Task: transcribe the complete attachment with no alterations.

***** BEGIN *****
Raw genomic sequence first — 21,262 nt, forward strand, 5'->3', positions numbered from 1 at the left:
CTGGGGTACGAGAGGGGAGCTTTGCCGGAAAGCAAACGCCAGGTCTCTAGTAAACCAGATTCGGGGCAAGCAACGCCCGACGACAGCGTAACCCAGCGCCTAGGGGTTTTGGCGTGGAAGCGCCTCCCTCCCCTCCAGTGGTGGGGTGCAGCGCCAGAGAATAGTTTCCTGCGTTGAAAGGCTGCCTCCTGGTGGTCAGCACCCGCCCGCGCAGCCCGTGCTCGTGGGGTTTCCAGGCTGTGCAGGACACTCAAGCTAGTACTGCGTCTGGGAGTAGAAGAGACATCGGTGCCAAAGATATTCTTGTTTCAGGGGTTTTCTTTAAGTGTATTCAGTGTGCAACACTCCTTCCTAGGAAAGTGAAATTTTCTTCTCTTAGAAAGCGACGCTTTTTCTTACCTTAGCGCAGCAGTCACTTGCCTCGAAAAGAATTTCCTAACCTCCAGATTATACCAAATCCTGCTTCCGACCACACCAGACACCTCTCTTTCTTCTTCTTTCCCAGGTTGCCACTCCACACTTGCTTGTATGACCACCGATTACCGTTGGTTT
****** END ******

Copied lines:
Raw genomic sequence first — 21,262 nt, forward strand, 5'->3', positions numbered from 1 at the left:
CTGGGGTACGAGAGGGGAGCTTTGCCGGAAAGCAAACGCCAGGTCTCTAGTAAACCAGATTCGGGGCAAGCAACGCCCGACGACAGCGTAACCCAGCGCCTAGGGGTTTTGGCGTGGAAGCGCCTCCCTCCCCTCCAGTGGTGGGGTGCAGCGCCAGAGAATAGTTTCCTGCGTTGAAAGGCTGCCTCCTGGTGGTCAGCACCCGCCCGCGCAGCCCGTGCTCGTGGGGTTTCCAGGCTGTGCAGGACACTCAAGCTAGTACTGCGTCTGGGAGTAGAAGAGACATCGGTGCCAAAGATATTCTTGTTTCAGGGGTTTTCTTTAAGTGTATTCAGTGTGCAACACTCCTTCCTAGGAAAGTGAAATTTTCTTCTCTTAGAAAGCGACGCTTTTTCTTACCTTAGCGCAGCAGTCACTTGCCTCGAAAAGAATTTCCTAACCTCCAGATTATACCAAATCCTGCTTCCGACCACACCAGACACCTCTCTTTCTTCTTCTTTCCCAGGTTGCCACTCCACACTTGCTTGTATGACCACCGATTACCGTTGGTTT